Samuel McMullen: Absolutely. So, Live Zero Waste is just one of a coalition of partners. We have Recycle Ann Arbor on board. They’re giving us a chance to tour the MERF, the new material recovery facility–in layman’s terms, just the recycling center. You do have to sign up for that. It’s limited capacity, but do go to trash talk tour dot org, and sign up for a spot to see the new recycling facility. We are so lucky to have such a mission-based and committed recycler in Ann Arbor. We also are working with Kiwanis Thrift Sale. They’re going to show us what it means to or what happens to materials that you donate, goods that you donate, how that gets processed and taken to the sales floor. We’re really lucky to see sort of peek behind the curtain at Kiwanis as well. And then Huron Valley Sierra Club and Common Cycle are putting on a bike tour of the various stops along the Trash Talk Tour. That will feature businesses that are helping people go zero waste. That will feature some of the headlining stops that I’ve spoken about. It’s a really exciting opportunity to learn a little bit how you can approach zero waste and actually what happens to stuff after you throw it away. The tour is self-paced, so there are a couple of events that happen at a specific time. The Big House tour, of course, happens at 8:30 to 9:30. The Material Recovery Facility or the recycling center tour happens from 10 to 12. And, again, you should schedule a slot because it’s ticketed there. It’s free, but it’s ticketed. And then the rest of the tour will be self-paced. So, you visit whatever stops you’d like between noon and 4 p.m.. That includes Kiwanis. That includes BYOC, By the Pound, all kinds of exciting places that are working towards zero waste in Washtenaw County. We have such a wonderful community here to highlight, and we’re really excited to be working with all this stuff.

David Fair: Well, this is 89 one WEMU, and again, we’re talking with Samuel McMullen about the push toward a zero waste lifestyle and community and the upcoming educational Trash Talk Tour that he has co-organized. Again, we’ve been using the phrase “zero waste,” but there have been a good number of zero waste events around the county over the years. None of them are truly zero waste. So, how are we defining zero waste when we use that phrase?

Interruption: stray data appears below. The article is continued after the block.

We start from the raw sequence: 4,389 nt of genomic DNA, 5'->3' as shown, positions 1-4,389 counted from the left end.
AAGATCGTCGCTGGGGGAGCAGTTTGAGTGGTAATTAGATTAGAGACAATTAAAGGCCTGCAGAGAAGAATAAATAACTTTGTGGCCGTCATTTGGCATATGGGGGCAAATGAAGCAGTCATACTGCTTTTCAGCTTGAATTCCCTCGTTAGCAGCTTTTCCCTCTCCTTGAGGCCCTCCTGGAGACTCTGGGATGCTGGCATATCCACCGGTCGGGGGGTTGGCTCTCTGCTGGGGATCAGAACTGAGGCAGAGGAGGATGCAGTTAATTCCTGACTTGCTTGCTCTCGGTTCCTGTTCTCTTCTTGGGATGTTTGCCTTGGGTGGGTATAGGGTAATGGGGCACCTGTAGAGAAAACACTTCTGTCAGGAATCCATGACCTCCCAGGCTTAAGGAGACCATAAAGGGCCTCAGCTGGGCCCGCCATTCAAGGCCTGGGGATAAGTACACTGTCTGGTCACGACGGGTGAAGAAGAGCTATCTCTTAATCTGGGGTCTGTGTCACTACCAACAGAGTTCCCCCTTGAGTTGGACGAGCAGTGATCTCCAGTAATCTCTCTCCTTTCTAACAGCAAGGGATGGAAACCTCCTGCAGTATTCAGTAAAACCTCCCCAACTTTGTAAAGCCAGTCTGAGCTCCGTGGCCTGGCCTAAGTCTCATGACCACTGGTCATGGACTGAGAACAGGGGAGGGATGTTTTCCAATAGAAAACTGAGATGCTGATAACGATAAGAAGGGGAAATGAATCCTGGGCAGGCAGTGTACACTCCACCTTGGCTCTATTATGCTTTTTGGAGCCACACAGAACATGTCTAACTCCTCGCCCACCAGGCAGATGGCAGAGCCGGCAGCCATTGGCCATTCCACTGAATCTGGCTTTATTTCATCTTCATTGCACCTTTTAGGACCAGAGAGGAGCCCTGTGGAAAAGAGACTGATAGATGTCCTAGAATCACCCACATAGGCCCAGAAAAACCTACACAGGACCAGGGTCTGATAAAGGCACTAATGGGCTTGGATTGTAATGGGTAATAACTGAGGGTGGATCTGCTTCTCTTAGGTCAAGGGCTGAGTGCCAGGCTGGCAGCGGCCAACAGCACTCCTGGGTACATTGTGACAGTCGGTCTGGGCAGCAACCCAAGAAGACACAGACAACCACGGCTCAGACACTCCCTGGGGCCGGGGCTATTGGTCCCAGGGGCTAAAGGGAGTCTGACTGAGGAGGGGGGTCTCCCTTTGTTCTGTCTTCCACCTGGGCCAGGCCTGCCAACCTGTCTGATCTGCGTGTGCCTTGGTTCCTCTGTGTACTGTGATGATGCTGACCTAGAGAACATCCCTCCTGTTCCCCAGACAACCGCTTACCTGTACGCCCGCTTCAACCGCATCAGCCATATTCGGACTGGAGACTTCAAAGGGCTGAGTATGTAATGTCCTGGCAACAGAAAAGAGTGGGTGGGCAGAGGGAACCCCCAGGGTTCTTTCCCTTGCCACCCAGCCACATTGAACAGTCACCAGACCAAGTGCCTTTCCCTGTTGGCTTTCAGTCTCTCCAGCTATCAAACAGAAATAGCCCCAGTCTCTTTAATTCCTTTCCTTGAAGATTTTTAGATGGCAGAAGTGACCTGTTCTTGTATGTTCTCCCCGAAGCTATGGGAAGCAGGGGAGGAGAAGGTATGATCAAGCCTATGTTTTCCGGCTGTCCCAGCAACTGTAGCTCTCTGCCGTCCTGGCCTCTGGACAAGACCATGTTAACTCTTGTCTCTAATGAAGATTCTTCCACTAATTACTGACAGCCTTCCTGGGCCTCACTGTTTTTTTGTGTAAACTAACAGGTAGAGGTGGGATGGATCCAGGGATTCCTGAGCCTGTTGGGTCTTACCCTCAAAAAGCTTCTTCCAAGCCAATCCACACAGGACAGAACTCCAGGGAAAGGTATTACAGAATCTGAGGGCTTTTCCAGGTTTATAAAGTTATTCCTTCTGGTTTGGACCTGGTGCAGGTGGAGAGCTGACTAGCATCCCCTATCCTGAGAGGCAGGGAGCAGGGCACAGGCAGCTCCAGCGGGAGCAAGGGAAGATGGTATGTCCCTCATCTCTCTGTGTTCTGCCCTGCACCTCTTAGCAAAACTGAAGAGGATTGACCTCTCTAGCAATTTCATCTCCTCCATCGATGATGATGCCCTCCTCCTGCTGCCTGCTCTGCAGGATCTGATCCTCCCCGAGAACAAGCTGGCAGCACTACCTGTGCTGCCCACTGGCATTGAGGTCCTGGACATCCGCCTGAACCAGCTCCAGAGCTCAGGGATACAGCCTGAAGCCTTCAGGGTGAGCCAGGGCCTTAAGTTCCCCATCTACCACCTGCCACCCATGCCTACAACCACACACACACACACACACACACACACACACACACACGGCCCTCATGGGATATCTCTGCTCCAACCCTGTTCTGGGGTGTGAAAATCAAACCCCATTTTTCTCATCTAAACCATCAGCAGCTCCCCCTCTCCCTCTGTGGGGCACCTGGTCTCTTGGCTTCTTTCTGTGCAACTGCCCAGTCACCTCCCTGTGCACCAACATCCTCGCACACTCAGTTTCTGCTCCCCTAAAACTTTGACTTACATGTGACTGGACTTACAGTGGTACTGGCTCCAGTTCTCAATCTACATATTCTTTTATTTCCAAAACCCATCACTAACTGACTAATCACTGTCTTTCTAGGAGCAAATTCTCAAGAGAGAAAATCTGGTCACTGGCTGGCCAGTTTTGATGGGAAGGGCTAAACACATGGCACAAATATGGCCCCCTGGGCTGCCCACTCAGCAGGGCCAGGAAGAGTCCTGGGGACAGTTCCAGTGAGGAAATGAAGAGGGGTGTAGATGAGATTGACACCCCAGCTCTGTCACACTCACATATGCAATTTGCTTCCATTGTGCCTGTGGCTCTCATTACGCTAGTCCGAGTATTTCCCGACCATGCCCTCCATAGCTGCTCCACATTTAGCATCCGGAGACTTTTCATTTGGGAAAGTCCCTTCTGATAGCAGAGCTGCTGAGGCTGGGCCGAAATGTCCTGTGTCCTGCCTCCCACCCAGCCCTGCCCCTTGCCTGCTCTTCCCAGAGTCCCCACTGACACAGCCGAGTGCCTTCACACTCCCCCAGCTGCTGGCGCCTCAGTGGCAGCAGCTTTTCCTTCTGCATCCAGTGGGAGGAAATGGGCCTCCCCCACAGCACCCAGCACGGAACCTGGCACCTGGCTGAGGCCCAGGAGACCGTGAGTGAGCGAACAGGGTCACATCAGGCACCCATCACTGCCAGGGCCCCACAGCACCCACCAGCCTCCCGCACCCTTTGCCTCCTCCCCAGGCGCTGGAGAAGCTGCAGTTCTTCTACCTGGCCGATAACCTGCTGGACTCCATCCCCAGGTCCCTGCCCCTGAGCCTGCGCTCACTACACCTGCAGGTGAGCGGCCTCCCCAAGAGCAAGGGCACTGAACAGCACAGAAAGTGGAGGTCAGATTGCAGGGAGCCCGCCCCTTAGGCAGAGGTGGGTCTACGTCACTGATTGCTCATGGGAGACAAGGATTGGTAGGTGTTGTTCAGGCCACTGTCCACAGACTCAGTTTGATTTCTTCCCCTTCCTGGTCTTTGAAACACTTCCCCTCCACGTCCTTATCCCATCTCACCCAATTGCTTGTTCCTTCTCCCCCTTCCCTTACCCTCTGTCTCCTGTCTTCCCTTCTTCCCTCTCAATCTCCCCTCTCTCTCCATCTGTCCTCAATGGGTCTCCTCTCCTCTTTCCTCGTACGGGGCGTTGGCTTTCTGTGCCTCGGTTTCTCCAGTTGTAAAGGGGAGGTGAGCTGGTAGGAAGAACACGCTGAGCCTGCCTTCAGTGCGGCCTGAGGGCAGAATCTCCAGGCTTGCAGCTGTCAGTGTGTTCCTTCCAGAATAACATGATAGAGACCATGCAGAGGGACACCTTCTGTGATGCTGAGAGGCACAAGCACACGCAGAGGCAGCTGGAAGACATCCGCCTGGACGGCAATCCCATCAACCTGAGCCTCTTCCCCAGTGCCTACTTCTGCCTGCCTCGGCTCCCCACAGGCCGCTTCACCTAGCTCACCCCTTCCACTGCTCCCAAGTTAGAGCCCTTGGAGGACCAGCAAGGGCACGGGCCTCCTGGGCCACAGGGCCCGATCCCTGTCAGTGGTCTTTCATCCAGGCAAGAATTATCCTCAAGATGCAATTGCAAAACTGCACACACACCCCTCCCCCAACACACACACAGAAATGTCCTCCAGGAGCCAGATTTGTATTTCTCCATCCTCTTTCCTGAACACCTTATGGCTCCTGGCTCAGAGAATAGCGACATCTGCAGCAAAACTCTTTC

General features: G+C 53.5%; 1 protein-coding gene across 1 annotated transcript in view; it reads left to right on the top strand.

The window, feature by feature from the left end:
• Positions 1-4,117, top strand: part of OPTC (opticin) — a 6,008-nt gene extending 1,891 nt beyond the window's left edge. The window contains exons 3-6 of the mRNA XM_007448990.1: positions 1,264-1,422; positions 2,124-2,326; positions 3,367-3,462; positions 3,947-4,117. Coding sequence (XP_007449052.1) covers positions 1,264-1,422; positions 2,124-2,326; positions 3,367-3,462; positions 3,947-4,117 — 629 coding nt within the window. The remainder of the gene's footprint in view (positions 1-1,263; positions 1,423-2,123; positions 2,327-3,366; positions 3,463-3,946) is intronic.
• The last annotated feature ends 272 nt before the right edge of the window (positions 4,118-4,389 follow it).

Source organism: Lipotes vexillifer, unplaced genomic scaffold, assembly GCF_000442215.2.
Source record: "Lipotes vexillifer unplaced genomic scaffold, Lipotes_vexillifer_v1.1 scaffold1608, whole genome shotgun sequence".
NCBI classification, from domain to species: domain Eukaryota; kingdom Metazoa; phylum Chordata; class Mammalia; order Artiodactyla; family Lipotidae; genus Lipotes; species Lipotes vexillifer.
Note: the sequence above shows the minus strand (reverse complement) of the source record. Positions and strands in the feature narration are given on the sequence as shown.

Samuel McMullen: I love this question. A lot of big industrial spots will take 90% diversion from landfill, which is an important metric. It’s an important first step to to say, “Okay, we don’t want to send this to landfill where the material is truly just put in a hole and produces methane and all kinds of harmful outputs.” So, that’s the diversion bits. But really, zero waste, we want to think about it as an upstream question and as a way to avoid extraction, because much of the environmental impact of producing stuff happens before we even touch it and isn’t even really about what happens after we throw it away. So, we like to think about zero waste, mostly as an upstream question and then use the downstream, the trash, the recycling, and the compost as a sort of handy reminder of everything that goes into producing a new item, whatever it may be. So, that broadens it even from recycling compost to repair. And Kiwanis has its thrift option, and all these other things that go into reducing a community’s burden on the environment in a more holistic view rather than just how we throw something away better.